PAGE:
'This is my world title fight': says Derry's unbeaten middleweight Connor Coyle

UNBEATEN Derry middleweight Connor Coyle (15-0) is preparing for what he considers the ‘biggest fight’ of his career when he steps in the ring to challenge for the vacant WBA-NABA middleweight title in Florida next May.

The 2012 Commonwealth Game medallist describes the fight at the Caribe Royale in Orlando on May 28th as ‘my world title fight’ where victory would catapult the Galliagh man into the WBA’s top 10 world rankings.

Having spent the past five years earning his spurs at small hall boxing shows and having faced various roadblocks which have slowed his rise to the top, Coyle now believes it’s his time to shine and is ready to take his place among the elite of middleweight boxing. Coyle, ranked No. 13 by the WBA-NABA, returns to the USA on April 11th to complete his training camp and is excited to showcase his skills on a bill where he will be the headline attraction.

“May 28th is the biggest fight and biggest test of my career,” said the former St Joseph’s ABC clubman, “I’ll probably be fighting someone within the top 20 or top 15 in the world at middleweight so it will undoubtedly be the biggest fight of my career.

Derry middleweight Connor Coyle (right) pictured after a sparring session in Dublin with light heavyweight prospect Tony Browne.

“I’ve been training since returning from my last fight in Boston but I’ll get my head down for the next nine weeks. I fly back on April 11th to finish my gym work in St. Petersburg, Florida and we’ll leave no stone unturned.

“Winning this WBA-NABA ranking belt would get me into the top 10 in the world so I will be catapulted up into the bigger league. The next title after that will be a world title!” he enthused.

The WBA-NABA gold belt will significantly raise his profile and open doors to more lucrative fights in the US and he’s confident he can rise to the challenge.

“Definitely,” he stressed, “There will be no more of those small fights in Boston. That was the last of those in February. It’s all big fights from here on out, fingers crossed. My hands are okay and everything is going well so hopefully we can get a good run at it over the next few years.

“Hopefully there’s no more roadblocks, stuff that is out of our hands. Hopefully I have a clear path now to push on and be at the top where I deserve to be and where I’ve been working to be over these past years!”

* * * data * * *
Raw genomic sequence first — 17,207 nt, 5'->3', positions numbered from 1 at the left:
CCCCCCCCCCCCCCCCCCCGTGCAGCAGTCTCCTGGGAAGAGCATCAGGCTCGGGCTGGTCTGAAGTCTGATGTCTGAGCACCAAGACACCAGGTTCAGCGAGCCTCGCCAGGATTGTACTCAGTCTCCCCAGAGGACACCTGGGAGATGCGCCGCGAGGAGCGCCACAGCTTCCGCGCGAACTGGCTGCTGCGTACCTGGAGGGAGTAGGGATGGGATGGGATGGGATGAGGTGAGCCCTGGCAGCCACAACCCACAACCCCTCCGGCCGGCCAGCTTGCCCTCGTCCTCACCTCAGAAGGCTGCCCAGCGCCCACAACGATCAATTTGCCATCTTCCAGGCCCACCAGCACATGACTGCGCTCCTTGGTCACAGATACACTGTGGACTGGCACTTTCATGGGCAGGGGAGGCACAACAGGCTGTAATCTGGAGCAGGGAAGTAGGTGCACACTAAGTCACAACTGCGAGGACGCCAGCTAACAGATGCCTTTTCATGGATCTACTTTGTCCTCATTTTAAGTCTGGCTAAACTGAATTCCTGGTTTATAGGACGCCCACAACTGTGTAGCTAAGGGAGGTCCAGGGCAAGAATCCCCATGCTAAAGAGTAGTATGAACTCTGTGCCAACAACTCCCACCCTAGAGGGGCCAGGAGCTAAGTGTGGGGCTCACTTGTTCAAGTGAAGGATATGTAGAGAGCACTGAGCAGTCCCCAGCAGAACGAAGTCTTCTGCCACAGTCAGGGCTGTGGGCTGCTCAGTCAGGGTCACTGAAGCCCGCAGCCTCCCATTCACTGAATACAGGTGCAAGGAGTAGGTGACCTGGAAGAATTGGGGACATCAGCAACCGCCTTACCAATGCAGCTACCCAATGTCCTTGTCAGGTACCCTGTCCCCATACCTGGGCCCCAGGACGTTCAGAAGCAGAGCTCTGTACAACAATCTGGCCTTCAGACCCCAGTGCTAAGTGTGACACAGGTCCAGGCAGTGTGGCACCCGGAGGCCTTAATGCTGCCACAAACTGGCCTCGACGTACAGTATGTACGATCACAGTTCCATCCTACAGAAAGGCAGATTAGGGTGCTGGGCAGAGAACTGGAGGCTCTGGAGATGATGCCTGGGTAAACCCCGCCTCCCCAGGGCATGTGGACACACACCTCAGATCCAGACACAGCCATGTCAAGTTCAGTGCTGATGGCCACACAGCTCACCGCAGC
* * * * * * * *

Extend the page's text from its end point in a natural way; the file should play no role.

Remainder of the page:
The pandemic, injuries and travel restrictions stagnated his promising career but Coyle has remained motivated by his desire to become world champion and now sees ‘light at the end of the tunnel’. Indeed he insists there was never any danger of throwing in the towel thanks to a steely focus and hunger to reach the pinnacle of the sport.

“My coaches have been constantly on the phone every week throughout the pandemic to find a way to get me back to America. Florida didn’t really shut down like everywhere else so if I had been there I would’ve continued fighting and got on with my career.

“They’ve been working hard and keeping me motivated so I have huge respect for my team in Florida. Anybody else could have just hung up their gloves and accepted defeat but we know I haven’t even got started yet.

“We had to bite the bullet and keep focussed during the pandemic and now there’s light at the end of the tunnel and we’re nearly there after we lift this title. We’ve put too much time and effort into this to ever throw the towel in.”

Coyle’s last outing in Boston was an opportunity to shake off the ring rust after a prolonged period of inactivity and he slowly warmed to his task, stopping hard hitting Brazilian Rodrigo Lopes Rodrigues (now 8-2) who retired on his stool in the fifth round. It was a fight which served its purpose ahead of his May 28th title fight but he’s hoping the imminent step up in class will bring the best out of him after the frustrations of fighting so-called ‘spoilers’.

“He was a tough enough opponent but it was a case of getting a few rounds and getting the ring rust off,” explained Coyle, “He was a puncher and was always going to be dangerous so I had to be careful.

“He was swinging with everything, trying to knock me out but he didn’t get off his stool after round five. I was starting to find my range and find my shots. I broke his nose and busted his eye so he decided not to get off the stool after five.

“In round four and round five I started to find my distance because he was a negative fighter. It would’ve been different if he came forward, it would’ve been a spectacular fight but he moved a lot and it took me a few rounds to find my rhythm and distance which is natural because I’ve been out of the ring for so long.

“The jab started to land on his nose and I started to bust him up after that as the rounds went on and that was it.

“In my opinion those types of fighters are the hardest to fight against because they are so negative. I would rather fight a high level fighter who will bring out the best in me too. That’s what’s going to happen on May 28th for this title fight.

“This is my world title fight. I need to win in order to go further in my career. It’s my first big step up and I need to prove I belong at the top.”

Given the importance of this potentially career-defining fight, Coyle is hoping to attract a strong travelling support from his home city which will provide a springboard for success.

“I would love to have a good support come over from Derry in May. It’s my first major title. So after this weekend when I find out exactly what’s happening maybe I’ll give it a bit of a push and hopefully bring over some Derry support.”